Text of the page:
Thanks to the vast number of mirrorless cameras we have available today, it can be very difficult to choose the right one. That’s especially true when you’re trying to balance features against budget constraints. Which mirrorless camera actually walks that tightrope the best?
The answer is going to be different for every photographer, but I’ve been lucky enough to test literally dozens of mirrorless cameras over the years for our many camera reviews at Photography Life, including some mirrorless cameras which we haven’t even reviewed yet. So, I figured that today was a good time to do a list of the best mirrorless cameras on the market today, as of 2023.
Make sure to check out our Mirrorless vs DSLR guide, and our Best DSLR Cameras list if you want more information, too.
Considerations for the “Best” Mirrorless Camera
It’s very hard to rank cameras from best to worst, not least because every camera out there is the best for someone. The camera that works for my photography may be a bad choice for you, and vice versa.
That’s my disclosure for this article: read the descriptions before getting mad about my rankings! Heck, the mirrorless camera that I personally use is the one I ranked 10th. No hard feelings if your favorite camera isn’t in the top two or three.
I tried to prioritize cameras that are good at almost anything you could throw at them: high-speed, high-resolution beasts with great autofocus systems, large buffers, and modern features. And all that for low prices :)
Such a thing is impossible, of course, but that’s what I aimed for. In the end, I didn’t take price into account very much when ranking these cameras. I figure that you can set your budget ahead of time, then look for the highest-ranked cameras on this list that fall within your budget.
Without further ado, here is my top-17 list for 2023:
1. Nikon Z9
The Nikon Z9 is a workhorse no matter what subject you throw at it. This camera is Nikon’s best wildlife photography camera and Nikon’s best landscape photography camera. It has a 45-megapixel sensor, yet shoots 20 FPS bursts with a practically unlimited buffer (1000+ shots). And even though it’s expensive at $5500, it’s at least $1000 less than I had expected and stands as one of the best values in a mirrorless camera today. (Check current price.)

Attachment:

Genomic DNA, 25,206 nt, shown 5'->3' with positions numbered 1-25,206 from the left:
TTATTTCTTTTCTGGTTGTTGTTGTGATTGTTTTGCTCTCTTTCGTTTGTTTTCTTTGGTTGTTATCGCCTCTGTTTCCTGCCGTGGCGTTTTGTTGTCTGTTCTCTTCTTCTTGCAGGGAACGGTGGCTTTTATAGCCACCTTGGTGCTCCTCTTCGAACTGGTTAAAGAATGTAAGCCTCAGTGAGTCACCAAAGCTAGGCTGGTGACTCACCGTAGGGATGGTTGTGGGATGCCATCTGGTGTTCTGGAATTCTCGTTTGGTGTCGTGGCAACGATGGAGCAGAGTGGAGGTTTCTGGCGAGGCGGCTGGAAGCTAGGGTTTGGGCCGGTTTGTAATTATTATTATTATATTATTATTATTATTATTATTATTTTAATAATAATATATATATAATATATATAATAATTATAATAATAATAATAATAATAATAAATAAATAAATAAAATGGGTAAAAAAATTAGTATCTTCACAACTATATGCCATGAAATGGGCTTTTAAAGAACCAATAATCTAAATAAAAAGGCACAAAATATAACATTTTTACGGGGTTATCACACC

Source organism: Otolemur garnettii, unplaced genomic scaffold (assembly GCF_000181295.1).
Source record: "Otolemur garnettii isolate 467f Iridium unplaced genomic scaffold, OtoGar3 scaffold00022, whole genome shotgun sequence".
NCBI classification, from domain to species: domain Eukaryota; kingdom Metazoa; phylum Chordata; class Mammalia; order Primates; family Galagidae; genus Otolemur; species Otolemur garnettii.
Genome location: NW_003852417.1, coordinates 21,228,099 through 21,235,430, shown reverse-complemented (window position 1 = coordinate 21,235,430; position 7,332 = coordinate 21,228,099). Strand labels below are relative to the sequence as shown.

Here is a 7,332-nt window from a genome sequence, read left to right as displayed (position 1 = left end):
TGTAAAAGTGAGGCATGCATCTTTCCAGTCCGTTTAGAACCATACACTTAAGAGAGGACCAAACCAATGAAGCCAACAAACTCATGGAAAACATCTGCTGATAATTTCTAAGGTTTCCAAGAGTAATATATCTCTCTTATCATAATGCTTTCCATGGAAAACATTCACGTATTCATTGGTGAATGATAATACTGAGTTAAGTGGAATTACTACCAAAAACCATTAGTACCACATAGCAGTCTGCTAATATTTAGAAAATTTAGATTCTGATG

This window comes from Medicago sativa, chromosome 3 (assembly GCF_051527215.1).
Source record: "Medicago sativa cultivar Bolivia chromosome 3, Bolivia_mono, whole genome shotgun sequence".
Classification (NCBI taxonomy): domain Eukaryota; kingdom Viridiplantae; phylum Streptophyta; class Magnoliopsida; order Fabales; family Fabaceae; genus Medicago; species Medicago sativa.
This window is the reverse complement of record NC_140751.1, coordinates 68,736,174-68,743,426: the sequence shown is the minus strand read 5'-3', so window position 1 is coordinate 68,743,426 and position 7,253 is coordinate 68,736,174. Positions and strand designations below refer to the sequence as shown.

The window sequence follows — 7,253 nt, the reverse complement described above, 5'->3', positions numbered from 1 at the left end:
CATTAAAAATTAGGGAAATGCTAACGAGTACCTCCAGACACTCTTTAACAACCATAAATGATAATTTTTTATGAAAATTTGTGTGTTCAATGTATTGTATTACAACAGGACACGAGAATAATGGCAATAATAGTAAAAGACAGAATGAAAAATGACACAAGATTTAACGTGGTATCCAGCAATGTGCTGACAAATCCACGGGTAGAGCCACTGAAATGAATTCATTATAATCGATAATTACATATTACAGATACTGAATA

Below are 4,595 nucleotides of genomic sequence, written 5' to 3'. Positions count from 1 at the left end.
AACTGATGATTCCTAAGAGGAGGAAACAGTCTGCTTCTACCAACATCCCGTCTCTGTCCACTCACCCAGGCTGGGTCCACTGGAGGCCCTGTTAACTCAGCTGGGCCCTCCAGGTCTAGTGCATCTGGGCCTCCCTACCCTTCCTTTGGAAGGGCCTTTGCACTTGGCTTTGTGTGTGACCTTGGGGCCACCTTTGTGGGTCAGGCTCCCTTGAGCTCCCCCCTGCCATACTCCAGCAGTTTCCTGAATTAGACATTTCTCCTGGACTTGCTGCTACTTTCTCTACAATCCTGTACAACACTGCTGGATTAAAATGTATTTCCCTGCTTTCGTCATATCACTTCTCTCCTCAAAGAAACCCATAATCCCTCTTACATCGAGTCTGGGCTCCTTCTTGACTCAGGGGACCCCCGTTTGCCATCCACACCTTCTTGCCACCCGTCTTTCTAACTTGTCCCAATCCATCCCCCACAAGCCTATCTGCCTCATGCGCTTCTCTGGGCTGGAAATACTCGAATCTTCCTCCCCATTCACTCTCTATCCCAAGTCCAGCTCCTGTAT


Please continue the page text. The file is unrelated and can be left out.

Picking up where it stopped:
Compared to DSLRs like the Nikon D6, the Z9 is more advanced in almost every way, yet less expensive. It sets a new standard in the mirrorless world, and that’s why I put it at #1 on this list. The only downside for some photographers is that the Z9’s large size and weight make it impractical for long hikes or full days of traveling. And, of course, $5500 is still expensive. If you’re on a budget, it would make sense to get a less expensive camera and put your money toward lenses instead.
2. Sony A1
The Sony A1 has extraordinary specifications, basically on par with the Nikon Z9. It can shoot 50 megapixel images at 30 frames per second, which is out of this world. It has an amazing autofocus system, too, making for great sports and action photography – alongside the obvious landscape photography applications.
Between the Sony A1 and the Nikon Z9, it was very hard to pick which one deserved to be ranked higher. A lot of it comes down to whether you prefer the large form factor of a camera with a built-in grip like the Z9, or the portability of the Sony A1.
That said, the Sony A1 is a seriously expensive camera at $6500 (check price). Compared to the Nikon Z9, both cameras have strengths and weaknesses that could favor either camera – and because of that, I gave the #1 place to the one that’s $1000 less expensive. You can see the full differences in the article Nikon Z9 vs Sony A1. If the price and size differences don’t matter to you, it will be one tough choice indeed.
Also, props to Sony for releasing the A1 almost a year before the Nikon Z9 started shipping. Sony really set the trend on this one.
3. Sony A7r V
Almost reaching the lofty heights of the Sony A1, yet a couple thousand dollars less expensive, is the Sony A7r V. It sells for $3900 (check price) and has an even higher-resolution 61-megapixel sensor.
The A7r V still manages to shoot at 10 FPS despite the high-res sensor, and it has a huge buffer of 583 images. And the autofocus system is incredible: It uses Sony’s newest artificial intelligence, subject-recognition algorithms. Cutting through the buzzwords, this means the A7r V can recognize subjects like birds and people even when they face away from the camera or have an unusual pose.